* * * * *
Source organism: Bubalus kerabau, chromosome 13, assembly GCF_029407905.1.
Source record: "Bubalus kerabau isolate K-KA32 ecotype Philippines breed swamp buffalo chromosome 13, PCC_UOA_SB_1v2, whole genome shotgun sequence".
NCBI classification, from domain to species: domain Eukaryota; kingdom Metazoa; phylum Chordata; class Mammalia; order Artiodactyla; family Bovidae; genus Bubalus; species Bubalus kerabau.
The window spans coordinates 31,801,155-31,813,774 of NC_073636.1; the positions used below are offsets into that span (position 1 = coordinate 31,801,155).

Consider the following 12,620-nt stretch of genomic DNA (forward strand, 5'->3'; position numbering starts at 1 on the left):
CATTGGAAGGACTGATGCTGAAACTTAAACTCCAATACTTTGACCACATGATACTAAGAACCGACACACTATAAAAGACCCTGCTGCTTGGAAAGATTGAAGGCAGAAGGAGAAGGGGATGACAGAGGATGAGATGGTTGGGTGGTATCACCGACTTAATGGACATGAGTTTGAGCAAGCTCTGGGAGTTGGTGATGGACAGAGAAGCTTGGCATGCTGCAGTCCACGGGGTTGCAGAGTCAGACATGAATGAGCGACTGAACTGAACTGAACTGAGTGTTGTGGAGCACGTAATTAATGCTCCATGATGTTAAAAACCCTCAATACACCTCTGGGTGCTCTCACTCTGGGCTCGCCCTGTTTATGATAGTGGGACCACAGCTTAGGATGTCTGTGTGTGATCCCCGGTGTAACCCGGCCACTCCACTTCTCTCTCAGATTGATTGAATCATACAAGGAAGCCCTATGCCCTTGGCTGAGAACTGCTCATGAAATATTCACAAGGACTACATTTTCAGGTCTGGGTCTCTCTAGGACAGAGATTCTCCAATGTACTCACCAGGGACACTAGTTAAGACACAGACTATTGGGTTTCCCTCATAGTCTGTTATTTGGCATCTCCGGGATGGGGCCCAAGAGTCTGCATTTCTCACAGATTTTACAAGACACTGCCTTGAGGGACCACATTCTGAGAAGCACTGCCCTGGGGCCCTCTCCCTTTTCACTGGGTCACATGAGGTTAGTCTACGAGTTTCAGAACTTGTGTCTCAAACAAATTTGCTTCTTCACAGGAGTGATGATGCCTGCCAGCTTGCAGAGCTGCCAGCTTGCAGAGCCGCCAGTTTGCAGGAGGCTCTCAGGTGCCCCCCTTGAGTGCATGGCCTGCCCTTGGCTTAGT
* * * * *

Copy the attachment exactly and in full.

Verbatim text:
Source organism: Bubalus kerabau, chromosome 13, assembly GCF_029407905.1.
Source record: "Bubalus kerabau isolate K-KA32 ecotype Philippines breed swamp buffalo chromosome 13, PCC_UOA_SB_1v2, whole genome shotgun sequence".
NCBI classification, from domain to species: domain Eukaryota; kingdom Metazoa; phylum Chordata; class Mammalia; order Artiodactyla; family Bovidae; genus Bubalus; species Bubalus kerabau.
The window spans coordinates 31,801,155-31,813,774 of NC_073636.1; the positions used below are offsets into that span (position 1 = coordinate 31,801,155).

Consider the following 12,620-nt stretch of genomic DNA (forward strand, 5'->3'; position numbering starts at 1 on the left):
CATTGGAAGGACTGATGCTGAAACTTAAACTCCAATACTTTGACCACATGATACTAAGAACCGACACACTATAAAAGACCCTGCTGCTTGGAAAGATTGAAGGCAGAAGGAGAAGGGGATGACAGAGGATGAGATGGTTGGGTGGTATCACCGACTTAATGGACATGAGTTTGAGCAAGCTCTGGGAGTTGGTGATGGACAGAGAAGCTTGGCATGCTGCAGTCCACGGGGTTGCAGAGTCAGACATGAATGAGCGACTGAACTGAACTGAACTGAGTGTTGTGGAGCACGTAATTAATGCTCCATGATGTTAAAAACCCTCAATACACCTCTGGGTGCTCTCACTCTGGGCTCGCCCTGTTTATGATAGTGGGACCACAGCTTAGGATGTCTGTGTGTGATCCCCGGTGTAACCCGGCCACTCCACTTCTCTCTCAGATTGATTGAATCATACAAGGAAGCCCTATGCCCTTGGCTGAGAACTGCTCATGAAATATTCACAAGGACTACATTTTCAGGTCTGGGTCTCTCTAGGACAGAGATTCTCCAATGTACTCACCAGGGACACTAGTTAAGACACAGACTATTGGGTTTCCCTCATAGTCTGTTATTTGGCATCTCCGGGATGGGGCCCAAGAGTCTGCATTTCTCACAGATTTTACAAGACACTGCCTTGAGGGACCACATTCTGAGAAGCACTGCCCTGGGGCCCTCTCCCTTTTCACTGGGTCACATGAGGTTAGTCTACGAGTTTCAGAACTTGTGTCTCAAACAAATTTGCTTCTTCACAGGAGTGATGATGCCTGCCAGCTTGCAGAGCTGCCAGCTTGCAGAGCCGCCAGTTTGCAGGAGGCTCTCAGGTGCCCCCCTTGAGTGCATGGCCTGCCCTTGGCTTAGT